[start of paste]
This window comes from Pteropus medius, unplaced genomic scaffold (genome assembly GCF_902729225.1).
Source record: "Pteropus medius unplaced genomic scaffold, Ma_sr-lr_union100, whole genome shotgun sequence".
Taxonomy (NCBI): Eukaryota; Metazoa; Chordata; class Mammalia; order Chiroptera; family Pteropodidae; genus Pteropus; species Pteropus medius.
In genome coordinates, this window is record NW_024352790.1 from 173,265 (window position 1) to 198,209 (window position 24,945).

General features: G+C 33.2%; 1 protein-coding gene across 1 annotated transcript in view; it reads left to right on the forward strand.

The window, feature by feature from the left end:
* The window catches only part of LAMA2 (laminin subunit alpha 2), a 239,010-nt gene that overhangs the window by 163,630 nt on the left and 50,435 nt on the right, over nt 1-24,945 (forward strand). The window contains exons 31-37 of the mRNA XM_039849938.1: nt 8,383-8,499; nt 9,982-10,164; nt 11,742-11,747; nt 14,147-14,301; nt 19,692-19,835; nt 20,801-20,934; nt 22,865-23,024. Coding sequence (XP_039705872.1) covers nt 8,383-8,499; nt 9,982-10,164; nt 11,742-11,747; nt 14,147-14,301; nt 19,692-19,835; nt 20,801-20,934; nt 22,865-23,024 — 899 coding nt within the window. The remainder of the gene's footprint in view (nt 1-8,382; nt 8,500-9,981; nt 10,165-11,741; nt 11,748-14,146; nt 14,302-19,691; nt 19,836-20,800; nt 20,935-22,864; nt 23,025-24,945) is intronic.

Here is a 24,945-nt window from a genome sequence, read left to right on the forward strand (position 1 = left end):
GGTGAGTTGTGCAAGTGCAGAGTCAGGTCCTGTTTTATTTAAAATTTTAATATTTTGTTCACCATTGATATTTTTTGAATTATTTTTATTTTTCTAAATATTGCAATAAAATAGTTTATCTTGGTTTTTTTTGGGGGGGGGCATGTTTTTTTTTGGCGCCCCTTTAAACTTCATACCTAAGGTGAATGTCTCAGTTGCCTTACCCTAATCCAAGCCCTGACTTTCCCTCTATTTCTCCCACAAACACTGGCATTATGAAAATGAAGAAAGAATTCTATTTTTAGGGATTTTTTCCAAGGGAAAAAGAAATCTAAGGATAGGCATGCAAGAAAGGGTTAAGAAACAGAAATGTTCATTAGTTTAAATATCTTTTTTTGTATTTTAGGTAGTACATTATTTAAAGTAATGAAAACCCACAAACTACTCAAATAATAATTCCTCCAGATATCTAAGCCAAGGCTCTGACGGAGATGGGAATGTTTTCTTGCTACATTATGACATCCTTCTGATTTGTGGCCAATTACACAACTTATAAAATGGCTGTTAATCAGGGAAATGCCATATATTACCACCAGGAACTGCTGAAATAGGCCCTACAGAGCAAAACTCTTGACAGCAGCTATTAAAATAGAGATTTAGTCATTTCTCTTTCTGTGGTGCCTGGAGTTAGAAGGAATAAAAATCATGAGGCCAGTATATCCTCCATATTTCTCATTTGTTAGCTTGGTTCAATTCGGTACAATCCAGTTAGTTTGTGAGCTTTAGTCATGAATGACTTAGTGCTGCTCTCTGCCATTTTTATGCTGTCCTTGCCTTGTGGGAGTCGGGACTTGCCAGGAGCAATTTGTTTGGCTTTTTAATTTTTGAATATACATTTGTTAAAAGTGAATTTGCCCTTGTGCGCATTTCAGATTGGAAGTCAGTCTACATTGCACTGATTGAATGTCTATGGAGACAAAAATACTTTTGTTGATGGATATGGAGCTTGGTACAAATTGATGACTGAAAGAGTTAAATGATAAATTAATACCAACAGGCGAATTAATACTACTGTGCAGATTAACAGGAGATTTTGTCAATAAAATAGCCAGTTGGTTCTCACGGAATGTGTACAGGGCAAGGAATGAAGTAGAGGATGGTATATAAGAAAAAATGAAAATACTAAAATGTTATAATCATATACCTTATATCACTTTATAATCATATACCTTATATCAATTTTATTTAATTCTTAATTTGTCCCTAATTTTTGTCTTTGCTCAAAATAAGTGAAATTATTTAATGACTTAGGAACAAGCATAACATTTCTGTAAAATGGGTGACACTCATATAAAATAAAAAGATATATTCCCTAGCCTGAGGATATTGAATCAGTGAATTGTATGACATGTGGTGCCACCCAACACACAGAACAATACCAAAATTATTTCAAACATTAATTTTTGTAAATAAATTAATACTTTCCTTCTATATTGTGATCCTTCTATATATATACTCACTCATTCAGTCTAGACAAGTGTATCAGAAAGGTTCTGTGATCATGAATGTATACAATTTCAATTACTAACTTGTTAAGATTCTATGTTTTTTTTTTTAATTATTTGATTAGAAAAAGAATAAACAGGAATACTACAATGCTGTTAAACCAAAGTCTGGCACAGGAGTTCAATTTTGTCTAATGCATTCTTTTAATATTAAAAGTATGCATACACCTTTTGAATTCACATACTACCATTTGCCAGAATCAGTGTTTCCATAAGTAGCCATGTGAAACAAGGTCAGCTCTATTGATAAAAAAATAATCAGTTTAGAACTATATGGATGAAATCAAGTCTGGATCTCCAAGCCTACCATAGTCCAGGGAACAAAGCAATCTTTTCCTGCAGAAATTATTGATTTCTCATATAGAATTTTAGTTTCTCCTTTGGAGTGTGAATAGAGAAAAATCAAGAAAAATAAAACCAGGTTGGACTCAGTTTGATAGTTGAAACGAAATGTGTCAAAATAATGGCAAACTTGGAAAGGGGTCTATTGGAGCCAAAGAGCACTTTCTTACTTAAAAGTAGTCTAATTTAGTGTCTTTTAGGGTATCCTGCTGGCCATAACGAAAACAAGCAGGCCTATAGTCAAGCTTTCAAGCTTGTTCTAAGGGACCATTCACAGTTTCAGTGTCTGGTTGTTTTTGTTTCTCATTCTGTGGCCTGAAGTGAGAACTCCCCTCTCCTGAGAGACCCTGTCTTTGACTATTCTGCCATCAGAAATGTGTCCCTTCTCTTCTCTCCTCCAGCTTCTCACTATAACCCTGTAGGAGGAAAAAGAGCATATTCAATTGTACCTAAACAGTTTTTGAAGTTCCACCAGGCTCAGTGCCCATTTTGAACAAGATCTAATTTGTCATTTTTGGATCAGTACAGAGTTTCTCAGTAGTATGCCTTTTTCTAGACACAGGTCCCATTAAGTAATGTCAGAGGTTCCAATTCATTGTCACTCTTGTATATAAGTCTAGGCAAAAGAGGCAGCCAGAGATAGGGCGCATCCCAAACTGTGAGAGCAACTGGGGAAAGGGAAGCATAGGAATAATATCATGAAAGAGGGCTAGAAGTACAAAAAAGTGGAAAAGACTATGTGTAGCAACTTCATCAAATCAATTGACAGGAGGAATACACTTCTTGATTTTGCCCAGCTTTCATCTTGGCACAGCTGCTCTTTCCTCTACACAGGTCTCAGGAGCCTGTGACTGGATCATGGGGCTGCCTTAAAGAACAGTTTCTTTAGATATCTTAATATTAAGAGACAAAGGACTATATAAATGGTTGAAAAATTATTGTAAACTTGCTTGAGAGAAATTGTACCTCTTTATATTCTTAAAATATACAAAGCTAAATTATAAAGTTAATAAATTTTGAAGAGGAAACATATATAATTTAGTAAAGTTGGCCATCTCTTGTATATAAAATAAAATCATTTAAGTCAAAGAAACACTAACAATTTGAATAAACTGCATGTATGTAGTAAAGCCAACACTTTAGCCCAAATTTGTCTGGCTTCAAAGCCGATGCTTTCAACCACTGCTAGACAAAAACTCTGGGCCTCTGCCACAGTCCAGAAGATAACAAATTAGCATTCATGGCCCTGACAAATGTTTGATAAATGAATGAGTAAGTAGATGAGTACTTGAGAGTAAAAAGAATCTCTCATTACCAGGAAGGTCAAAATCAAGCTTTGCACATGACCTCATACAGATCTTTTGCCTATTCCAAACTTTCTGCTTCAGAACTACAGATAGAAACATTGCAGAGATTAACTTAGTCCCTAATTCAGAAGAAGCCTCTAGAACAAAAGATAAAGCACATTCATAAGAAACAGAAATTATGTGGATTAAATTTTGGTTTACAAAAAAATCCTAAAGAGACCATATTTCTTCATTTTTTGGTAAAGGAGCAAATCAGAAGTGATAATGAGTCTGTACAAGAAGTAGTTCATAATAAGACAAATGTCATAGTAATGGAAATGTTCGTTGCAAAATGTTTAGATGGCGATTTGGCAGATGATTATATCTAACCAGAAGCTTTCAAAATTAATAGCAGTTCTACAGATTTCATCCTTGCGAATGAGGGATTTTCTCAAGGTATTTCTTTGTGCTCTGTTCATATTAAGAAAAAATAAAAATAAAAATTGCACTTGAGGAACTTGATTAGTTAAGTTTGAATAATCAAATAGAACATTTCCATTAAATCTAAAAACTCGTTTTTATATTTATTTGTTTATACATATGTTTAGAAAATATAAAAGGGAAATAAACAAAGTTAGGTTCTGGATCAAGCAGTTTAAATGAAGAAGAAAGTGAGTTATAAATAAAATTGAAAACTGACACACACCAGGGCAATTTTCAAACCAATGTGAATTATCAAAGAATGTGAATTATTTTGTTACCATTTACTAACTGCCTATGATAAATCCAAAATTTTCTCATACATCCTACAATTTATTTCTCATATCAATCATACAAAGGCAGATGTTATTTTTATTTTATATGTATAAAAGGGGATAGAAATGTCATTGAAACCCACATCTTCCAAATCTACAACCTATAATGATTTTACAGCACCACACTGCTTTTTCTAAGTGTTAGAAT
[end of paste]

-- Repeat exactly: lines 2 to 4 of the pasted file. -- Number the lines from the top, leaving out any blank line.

Source record: "Pteropus medius unplaced genomic scaffold, Ma_sr-lr_union100, whole genome shotgun sequence".
Taxonomy (NCBI): Eukaryota; Metazoa; Chordata; class Mammalia; order Chiroptera; family Pteropodidae; genus Pteropus; species Pteropus medius.
In genome coordinates, this window is record NW_024352790.1 from 173,265 (window position 1) to 198,209 (window position 24,945).